With a track record of practically zero mass malware infections in its eight-year history, the iPhone is a remarkably secure little computer. That is, until you jailbreak it, removing essentially all of its operating system’s security features, and start downloading shady Chinese apps. In that case, you might not be shocked—or at least shouldn’t be—to find that one of those rogue programs has been sharing your iTunes password with unsavory characters.
On Sunday, security firm Palo Alto Networks and a group of Chinese iPhone developers named Weiptech revealed that a piece of iPhone malware they call KeyRaider has stolen 225,000 iOS users’ iTunes login credentials. After someone installs the malware, which hides in packages of code that offer “tweaks” to the iPhone’s operating system, it’s designed to intercept their iTunes log-in details and send them to a remote server.
Each of those stolen accounts allows the victim’s iTunes payment information to be hijacked and used to install paid apps on other iOS devices. In fact, Palo Alto Networks says that a separate app designed to allow people to install free apps has been installed more than 20,000 times. Who is paying for those people’s free apps? KeyRaider’s victims. The researchers call the KeyRaider attack “the largest known Apple account theft caused by malware.”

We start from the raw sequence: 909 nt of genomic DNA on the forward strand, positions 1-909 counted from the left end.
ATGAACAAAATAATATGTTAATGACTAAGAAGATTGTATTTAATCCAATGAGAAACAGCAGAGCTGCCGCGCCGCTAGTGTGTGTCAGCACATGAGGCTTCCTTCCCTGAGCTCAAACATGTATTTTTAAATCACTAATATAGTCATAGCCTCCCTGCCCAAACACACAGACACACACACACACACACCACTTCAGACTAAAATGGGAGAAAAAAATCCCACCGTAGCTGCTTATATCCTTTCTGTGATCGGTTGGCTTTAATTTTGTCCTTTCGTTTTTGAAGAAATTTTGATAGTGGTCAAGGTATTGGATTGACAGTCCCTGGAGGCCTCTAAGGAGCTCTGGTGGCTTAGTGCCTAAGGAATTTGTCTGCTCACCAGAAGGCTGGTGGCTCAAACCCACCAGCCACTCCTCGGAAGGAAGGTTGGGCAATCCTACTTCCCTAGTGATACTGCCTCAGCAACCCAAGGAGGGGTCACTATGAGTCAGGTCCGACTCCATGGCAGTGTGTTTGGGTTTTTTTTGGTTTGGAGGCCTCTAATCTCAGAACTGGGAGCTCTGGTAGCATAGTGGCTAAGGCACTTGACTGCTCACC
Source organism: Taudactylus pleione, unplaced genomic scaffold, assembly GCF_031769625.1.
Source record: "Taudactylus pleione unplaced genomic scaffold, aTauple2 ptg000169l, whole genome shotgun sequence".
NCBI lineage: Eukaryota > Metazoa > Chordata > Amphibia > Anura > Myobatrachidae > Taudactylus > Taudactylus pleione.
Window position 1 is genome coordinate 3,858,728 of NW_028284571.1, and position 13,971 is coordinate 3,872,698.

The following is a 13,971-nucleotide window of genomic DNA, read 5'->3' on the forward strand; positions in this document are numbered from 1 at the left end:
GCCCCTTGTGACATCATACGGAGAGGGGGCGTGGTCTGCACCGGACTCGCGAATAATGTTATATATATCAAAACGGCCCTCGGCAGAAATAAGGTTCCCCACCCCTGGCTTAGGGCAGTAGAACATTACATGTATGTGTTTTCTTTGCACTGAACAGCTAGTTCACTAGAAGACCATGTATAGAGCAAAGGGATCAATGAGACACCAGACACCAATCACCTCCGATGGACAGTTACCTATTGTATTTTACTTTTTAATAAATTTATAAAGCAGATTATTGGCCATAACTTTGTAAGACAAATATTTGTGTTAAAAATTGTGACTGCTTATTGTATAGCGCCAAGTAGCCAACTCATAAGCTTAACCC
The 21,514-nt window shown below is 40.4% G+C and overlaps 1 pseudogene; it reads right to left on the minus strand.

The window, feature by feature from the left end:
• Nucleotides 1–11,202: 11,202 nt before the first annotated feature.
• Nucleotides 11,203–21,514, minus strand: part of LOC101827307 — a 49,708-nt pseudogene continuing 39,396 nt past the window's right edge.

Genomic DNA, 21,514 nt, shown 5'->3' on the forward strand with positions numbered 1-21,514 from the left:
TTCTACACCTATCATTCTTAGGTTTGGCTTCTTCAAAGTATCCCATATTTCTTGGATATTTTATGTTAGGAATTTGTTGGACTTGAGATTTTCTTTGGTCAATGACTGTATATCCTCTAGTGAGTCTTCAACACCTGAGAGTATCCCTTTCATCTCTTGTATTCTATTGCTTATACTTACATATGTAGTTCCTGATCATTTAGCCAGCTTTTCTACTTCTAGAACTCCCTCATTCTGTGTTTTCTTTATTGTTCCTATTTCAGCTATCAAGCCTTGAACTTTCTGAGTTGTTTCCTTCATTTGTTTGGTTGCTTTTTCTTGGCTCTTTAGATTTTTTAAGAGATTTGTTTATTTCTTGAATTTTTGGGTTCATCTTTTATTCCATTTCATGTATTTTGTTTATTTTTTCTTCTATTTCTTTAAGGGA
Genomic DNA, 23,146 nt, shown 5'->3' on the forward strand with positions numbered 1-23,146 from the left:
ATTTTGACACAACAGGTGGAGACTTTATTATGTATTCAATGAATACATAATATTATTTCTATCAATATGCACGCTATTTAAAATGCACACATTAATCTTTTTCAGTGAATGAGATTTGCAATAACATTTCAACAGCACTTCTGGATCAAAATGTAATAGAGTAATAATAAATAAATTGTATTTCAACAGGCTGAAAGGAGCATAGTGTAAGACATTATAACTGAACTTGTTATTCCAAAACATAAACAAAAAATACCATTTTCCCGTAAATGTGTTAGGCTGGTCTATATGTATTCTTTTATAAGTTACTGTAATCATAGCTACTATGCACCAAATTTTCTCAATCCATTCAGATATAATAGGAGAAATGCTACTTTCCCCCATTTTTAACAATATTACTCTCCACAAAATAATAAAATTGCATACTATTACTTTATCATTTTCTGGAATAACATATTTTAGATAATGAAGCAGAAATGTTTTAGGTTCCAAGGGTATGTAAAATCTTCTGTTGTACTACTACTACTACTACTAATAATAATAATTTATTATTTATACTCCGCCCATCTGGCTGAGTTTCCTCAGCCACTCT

The 225,000 victim accounts all apparently belong to people who jailbroke their iPhones so apps could be installed that aren’t approved by Apple’s app store. The practice is particularly popular among users outside the United States, and in this case the victims seem to be largely Chinese. Researchers came to this conclusion after WeipTech exploited a security vulnerability in the KeyRaider’s database of stolen credentials to download the entire collection and examined the email addresses associated with those accounts. Palo Alto Networks says that more than half of those addresses use the domain qq.com, a popular Chinese service. Other victims use Chinese domains like sina.com, 163.com and 139.com, though some stolen account details also include American domains like hotmail.com.
For the typical iPhone user, KeyRaider is a non-issue, since iOS’s restrictions allow you to run only code that’s been approved by Apple’s app store and cryptographically signed with the company’s key. “The average iPhone user hasn’t jailbroken their phone,” says Ryan Olson, a researcher at Palo Alto Networks. “If you’ve jailbroken your phone, you should worry about KeyRaider and a lot of other threats like it.”
For anyone unlucky enough to have infected their jailbroken iPhone with KeyRaider, the malware could be worse than someone else’s stolen iPhone apps showing up on your bill. Palo Alto Networks says that in some cases it’s also found evidence that the malware can be used to lock phones and hold them ransom. Palo Alto says it’s shared the list of stolen accounts with Apple, which didn’t immediately respond to WIRED’s request for comment.
If you believe you might be infected with KeyRaider, Palo Alto lays out a series of steps to find and delete the offending files. Then, perhaps, you should take stock of your freewheeling, jailbroken lifestyle, and consider coming back into Apple’s safe, comfortable prison with the rest of the iPhone flock.